For authors of books about the basics of PR crises, the challenge isn’t finding new material. It’s conveying foundational ideas, which haven’t changed much, in new and compelling ways.
With a survey claiming reputation will overtake margin as a driver of business performance within five years, it is understandable that some executives want reputation measured.
Conducting a large layoff is a challenge many executives may face. But delivering this news need not result in a reputation crisis.
The news about Ye, aka Kanye West, reminds communicators that vetting influencers and having reputation-management plans are critical pieces of influencer campaigns.
Content is king. The early days of King Charles’ reign demonstrate he has the content–experience and technical expertise–of a savvy monarch. His scandal-prone family needs it.
How data is used and who is using it, where it is shared and for what purposes, among myriad other questions, raise concerns of critical importance for communication pros about accuracy, integrity and informed decision-making.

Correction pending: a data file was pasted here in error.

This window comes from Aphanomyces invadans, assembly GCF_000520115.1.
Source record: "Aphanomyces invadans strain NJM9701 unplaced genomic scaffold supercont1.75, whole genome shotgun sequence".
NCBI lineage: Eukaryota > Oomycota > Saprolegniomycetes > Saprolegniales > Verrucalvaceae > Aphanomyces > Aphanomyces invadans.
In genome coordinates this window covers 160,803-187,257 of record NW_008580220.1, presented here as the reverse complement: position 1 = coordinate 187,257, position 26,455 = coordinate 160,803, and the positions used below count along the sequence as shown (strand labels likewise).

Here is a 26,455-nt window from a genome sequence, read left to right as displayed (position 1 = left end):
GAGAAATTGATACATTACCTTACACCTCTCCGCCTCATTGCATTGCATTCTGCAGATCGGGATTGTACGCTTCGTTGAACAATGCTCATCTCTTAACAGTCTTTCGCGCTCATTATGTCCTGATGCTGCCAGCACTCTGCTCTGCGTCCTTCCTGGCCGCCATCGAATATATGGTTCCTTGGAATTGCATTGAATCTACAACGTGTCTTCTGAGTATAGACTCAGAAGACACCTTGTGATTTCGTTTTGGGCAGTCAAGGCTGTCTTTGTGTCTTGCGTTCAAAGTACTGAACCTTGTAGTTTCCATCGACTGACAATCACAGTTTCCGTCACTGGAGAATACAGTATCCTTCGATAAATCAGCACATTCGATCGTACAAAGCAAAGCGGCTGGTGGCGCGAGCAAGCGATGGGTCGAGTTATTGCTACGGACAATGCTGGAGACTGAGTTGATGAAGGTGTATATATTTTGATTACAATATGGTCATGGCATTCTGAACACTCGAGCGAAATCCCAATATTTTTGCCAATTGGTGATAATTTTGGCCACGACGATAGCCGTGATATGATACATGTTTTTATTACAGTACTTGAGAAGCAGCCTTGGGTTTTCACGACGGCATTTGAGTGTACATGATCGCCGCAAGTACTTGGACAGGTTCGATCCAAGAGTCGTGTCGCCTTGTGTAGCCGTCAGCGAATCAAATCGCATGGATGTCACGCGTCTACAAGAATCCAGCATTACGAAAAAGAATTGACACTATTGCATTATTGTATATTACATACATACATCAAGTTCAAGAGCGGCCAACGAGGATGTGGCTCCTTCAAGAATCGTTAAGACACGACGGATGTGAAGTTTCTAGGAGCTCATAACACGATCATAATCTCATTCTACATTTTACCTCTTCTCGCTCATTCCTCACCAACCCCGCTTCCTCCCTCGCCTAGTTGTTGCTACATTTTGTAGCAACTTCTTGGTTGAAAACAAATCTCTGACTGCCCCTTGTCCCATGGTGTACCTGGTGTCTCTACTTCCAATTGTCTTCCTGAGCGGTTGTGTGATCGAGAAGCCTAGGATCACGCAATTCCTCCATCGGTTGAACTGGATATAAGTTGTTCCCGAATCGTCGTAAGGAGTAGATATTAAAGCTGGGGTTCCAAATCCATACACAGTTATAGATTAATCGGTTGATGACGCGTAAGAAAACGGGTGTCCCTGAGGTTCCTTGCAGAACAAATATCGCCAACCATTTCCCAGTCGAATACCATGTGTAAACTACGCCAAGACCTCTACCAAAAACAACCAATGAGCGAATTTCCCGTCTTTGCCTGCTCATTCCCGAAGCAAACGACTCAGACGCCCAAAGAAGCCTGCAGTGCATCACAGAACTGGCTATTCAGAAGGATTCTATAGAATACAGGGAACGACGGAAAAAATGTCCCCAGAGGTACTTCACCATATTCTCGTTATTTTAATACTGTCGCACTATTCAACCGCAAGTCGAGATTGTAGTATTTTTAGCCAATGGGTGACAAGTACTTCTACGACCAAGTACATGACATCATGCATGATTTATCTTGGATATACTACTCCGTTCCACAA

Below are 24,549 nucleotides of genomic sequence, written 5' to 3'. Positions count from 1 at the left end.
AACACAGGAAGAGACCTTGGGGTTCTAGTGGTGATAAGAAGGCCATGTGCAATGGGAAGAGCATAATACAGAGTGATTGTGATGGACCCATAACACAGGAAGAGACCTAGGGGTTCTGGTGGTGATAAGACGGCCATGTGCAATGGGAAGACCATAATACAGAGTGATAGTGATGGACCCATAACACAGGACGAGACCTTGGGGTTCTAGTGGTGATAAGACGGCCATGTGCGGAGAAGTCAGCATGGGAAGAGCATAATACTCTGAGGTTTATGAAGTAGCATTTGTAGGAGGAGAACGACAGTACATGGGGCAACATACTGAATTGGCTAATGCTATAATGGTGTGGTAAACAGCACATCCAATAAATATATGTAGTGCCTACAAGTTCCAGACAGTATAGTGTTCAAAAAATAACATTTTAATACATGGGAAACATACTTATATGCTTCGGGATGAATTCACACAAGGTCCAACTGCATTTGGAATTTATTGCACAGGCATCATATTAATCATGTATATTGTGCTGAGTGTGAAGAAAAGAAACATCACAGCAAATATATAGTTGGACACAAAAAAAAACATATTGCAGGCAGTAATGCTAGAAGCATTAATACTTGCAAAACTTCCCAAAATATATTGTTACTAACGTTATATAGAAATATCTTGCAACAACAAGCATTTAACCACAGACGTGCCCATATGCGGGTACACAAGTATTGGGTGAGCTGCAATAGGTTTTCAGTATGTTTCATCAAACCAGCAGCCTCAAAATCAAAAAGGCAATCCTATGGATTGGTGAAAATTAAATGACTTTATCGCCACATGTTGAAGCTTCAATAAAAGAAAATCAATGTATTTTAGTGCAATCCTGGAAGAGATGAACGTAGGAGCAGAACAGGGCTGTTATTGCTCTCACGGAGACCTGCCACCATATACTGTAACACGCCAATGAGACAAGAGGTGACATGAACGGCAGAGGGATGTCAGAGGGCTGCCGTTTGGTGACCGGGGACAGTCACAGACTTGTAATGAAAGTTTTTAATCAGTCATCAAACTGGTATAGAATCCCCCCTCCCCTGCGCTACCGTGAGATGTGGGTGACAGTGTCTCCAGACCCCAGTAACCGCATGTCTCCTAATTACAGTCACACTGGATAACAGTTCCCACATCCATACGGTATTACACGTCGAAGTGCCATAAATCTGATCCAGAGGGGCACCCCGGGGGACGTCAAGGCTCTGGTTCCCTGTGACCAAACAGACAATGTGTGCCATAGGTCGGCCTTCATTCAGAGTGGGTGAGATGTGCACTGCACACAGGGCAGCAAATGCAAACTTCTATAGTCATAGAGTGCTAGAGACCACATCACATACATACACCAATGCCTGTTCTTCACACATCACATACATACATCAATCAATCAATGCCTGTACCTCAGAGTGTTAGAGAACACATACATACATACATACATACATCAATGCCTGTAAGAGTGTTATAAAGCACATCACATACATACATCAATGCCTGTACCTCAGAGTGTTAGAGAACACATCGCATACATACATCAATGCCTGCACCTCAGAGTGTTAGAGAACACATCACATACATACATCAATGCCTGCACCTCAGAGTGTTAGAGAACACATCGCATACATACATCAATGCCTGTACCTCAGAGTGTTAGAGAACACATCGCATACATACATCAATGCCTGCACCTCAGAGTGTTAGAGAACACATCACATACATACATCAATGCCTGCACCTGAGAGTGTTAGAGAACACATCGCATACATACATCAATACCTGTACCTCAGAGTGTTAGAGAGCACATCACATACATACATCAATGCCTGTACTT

When a company does right by customers for years, it builds a large trust bank. That reputation reserve can help during difficult times.
One of the cornerstones of PR is reputation. So, why would someone give Adam Neumann another chance after such a public business failure?
We’ve reported on companies that claim they can measure trust. Still, they all have one thing in common: the particular metrics that constitute each company’s version of trust remain a tightly guarded secret.
Security, public health and privacy risks demand the development of a discipline within PR and different models for journalism.